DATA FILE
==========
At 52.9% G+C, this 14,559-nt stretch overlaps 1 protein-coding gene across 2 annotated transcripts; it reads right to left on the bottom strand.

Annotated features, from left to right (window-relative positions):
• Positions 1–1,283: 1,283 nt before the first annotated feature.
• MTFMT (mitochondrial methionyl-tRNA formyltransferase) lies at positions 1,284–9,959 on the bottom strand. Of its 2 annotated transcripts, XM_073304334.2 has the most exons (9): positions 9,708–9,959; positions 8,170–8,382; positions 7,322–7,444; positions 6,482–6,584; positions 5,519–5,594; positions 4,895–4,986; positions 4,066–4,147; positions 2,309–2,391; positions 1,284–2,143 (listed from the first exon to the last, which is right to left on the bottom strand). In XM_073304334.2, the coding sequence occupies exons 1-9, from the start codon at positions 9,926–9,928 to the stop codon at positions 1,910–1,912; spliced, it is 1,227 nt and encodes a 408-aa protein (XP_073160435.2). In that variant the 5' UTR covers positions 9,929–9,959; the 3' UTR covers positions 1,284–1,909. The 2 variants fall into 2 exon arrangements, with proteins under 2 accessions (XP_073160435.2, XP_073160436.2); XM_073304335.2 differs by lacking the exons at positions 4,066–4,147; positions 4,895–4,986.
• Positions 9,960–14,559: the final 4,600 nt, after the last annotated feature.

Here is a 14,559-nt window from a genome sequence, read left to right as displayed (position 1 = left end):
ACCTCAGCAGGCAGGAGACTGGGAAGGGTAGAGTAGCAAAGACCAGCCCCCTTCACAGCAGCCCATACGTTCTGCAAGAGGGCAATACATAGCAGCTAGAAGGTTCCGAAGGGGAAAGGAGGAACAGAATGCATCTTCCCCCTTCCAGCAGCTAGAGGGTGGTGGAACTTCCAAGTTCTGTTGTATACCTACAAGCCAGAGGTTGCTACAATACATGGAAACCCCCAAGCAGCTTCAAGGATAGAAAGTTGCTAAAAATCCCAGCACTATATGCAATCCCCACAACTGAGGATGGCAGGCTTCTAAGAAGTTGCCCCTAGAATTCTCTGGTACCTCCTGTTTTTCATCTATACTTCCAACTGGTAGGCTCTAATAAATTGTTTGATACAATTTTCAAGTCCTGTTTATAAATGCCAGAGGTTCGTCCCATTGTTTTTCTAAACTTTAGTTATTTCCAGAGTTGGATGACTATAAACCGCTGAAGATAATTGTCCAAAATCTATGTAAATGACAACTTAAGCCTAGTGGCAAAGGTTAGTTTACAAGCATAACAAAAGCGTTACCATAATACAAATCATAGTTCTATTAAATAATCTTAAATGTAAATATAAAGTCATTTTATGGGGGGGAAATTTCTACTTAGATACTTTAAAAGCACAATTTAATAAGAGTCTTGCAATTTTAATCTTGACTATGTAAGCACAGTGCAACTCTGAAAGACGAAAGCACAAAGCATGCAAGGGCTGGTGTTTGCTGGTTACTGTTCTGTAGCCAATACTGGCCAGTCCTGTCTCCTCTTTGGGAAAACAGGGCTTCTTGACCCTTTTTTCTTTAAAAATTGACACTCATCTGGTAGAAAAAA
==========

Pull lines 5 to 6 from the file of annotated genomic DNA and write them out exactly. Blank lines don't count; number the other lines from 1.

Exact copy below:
• Positions 9,960–14,559: the final 4,600 nt, after the last annotated feature.

Here is a 14,559-nt window from a genome sequence, read left to right as displayed (position 1 = left end):